Report reveals the dangers of "legal highs"

Plans on how to tackle New Psychoactive Substances (NPS) and the health and social problems associated with them are being described to Edinburgh councillors.

In a report to the City of Edinburgh Council’s Health, Social Care and Housing Committee on January 27th 2015, elected members will learn about the multi-agency work going on to deal with the dangers linked to so-called “legal highs” in the capital.

The Council is working closely with Police Scotland, NHS Lothian, the Scottish Fire and Rescue Service, Edinburgh Alcohol and Drugs Partnership and the Community Safety Partnership to raise awareness.

The city-wide Community Improvement Partnership has drawn up a draft framework to monitor the use of NPS and how to respond to the developing situation.

One difficulty is the fact that while these substances are known to be harmful, they are often not illegal. Talks are ongoing with the Crown Office and Procurator Fiscal to agree how Trading Standards can best use legislation to tackle the problem.

The report highlights an increase in the substances being injected by existing drug users along with illegal drugs. This has been linked to a rise in wound infections, physical and mental health issues, violence and anti-social behaviour. Community safety wardens have also reported a rise in the number of discarded needles being found.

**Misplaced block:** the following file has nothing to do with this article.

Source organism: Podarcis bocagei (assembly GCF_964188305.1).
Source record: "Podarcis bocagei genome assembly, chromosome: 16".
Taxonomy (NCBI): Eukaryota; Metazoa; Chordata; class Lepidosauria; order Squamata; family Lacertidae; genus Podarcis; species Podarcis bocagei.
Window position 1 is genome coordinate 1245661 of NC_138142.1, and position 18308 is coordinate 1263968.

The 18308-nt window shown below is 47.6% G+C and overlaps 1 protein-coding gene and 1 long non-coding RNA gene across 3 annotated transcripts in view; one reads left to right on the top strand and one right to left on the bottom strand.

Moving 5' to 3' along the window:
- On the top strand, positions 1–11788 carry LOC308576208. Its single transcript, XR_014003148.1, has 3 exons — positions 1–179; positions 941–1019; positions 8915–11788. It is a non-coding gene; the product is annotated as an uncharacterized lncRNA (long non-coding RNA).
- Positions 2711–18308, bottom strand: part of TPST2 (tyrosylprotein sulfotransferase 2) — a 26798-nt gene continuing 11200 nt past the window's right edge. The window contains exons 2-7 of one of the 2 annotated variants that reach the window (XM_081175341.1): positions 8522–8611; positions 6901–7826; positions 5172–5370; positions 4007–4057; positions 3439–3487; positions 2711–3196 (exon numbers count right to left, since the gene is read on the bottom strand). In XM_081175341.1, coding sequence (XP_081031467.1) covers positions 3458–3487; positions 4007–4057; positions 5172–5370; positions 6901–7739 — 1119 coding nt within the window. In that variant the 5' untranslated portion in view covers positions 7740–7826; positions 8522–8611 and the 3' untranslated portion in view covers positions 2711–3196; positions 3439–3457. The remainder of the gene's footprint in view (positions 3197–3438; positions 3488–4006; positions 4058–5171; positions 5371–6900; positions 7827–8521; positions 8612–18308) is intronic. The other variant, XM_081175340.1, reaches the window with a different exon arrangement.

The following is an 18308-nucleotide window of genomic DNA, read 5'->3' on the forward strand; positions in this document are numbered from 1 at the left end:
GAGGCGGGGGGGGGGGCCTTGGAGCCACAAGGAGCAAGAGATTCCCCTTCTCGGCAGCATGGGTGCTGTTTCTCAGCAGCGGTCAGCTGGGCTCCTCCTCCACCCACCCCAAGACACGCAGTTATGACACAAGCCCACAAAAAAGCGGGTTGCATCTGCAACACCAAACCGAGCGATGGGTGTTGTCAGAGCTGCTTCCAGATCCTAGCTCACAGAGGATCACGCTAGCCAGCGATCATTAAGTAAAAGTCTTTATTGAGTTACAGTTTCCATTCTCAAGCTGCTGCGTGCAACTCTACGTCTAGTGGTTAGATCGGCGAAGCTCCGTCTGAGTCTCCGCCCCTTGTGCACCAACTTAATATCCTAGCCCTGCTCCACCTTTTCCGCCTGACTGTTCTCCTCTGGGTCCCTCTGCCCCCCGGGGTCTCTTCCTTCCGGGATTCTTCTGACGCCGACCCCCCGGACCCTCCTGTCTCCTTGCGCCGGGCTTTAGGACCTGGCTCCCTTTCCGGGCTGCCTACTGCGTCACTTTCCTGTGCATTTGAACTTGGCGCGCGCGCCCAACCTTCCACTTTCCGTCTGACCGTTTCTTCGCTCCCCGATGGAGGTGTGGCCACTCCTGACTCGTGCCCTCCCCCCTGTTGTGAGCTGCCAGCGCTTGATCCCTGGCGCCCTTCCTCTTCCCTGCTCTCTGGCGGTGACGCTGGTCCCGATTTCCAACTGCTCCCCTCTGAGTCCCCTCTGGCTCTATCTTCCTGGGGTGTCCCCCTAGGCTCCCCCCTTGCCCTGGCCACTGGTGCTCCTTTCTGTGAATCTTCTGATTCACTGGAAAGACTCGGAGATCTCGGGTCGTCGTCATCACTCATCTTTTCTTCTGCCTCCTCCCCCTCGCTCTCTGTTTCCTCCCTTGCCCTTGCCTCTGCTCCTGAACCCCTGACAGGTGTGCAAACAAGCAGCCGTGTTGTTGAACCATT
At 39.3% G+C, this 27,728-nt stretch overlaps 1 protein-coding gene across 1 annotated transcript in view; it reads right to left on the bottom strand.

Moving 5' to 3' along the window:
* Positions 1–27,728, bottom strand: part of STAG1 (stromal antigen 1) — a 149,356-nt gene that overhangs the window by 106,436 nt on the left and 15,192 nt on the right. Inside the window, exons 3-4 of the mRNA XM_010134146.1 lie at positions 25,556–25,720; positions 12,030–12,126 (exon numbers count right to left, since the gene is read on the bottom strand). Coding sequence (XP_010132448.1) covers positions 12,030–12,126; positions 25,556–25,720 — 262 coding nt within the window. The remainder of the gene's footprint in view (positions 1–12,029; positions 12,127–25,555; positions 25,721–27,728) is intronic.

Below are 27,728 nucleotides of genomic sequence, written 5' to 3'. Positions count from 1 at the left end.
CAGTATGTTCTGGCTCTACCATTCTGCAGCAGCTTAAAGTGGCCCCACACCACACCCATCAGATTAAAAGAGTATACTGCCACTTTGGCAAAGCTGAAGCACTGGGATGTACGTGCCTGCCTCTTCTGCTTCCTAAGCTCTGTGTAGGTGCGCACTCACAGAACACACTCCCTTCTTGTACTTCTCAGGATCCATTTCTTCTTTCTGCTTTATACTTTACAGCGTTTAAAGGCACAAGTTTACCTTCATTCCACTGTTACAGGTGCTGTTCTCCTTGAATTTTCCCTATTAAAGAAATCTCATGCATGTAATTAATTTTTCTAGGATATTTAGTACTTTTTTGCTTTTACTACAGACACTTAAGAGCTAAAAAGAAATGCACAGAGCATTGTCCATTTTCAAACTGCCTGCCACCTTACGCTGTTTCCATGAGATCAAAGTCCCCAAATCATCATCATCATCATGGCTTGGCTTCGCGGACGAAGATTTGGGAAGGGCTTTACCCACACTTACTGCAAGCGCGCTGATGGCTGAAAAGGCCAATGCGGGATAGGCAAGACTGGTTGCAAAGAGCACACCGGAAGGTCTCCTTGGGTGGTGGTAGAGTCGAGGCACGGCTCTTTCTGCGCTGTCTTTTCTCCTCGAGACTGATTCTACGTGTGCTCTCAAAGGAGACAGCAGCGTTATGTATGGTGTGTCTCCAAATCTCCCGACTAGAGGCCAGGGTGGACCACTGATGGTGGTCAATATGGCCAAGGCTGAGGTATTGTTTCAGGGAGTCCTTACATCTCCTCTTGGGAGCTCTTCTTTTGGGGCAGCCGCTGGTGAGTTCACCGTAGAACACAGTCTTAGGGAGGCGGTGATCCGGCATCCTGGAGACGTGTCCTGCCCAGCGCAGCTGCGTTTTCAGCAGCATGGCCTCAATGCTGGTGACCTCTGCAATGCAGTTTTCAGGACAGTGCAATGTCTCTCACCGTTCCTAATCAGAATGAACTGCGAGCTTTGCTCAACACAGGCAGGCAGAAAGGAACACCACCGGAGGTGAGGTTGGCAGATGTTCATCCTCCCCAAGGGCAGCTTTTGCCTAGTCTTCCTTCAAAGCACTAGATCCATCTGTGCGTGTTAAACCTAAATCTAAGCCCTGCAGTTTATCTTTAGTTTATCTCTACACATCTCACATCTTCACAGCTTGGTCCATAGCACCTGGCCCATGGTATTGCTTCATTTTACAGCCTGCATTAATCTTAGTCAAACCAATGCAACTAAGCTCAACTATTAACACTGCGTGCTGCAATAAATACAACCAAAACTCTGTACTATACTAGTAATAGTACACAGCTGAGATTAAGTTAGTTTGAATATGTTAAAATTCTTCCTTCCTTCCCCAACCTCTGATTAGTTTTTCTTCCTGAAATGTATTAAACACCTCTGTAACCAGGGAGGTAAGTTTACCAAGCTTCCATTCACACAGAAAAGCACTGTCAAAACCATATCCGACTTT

Committee members will be asked to note the report and to agree to regular progress reports being made to them.

Councillor Ricky Henderson said: “There is a lot of concern about the availability of these substances, which have similar properties to illegal drugs and can be very dangerous to the people who take them. As well as harming their own health, they can also have a knock-on effect on communities because they are believed to cause anti-social behaviour, and users are leaving used needles in public places.

“Unfortunately, as they are sometimes not illegal, it is very difficult to stop shops from selling them. We’re talking to the Procurator Fiscal’s office about what we can do to change that. 

“The Community Improvement Partnership will continue to raise awareness of the dangerous side effects of using New Psychoactive Substances so that people won’t use them. We’re committed to protecting people’s health and ensuring that communities are safe places to live in.”

Superintendent Matt Richards of Police Scotland said: "Frontline officers are trained to deal with cases where people have become aggressive and are acting in a chaotic and out of character way, but we are seeing an increasing link between this behaviour and NPS - and people being very unwell.

“We are also genuinely concerned about the information that Council and NHS colleagues have shared with us. Our message is simple: don't take NPS and if you have and see any signs of infection, speak to a healthcare professional immediately."

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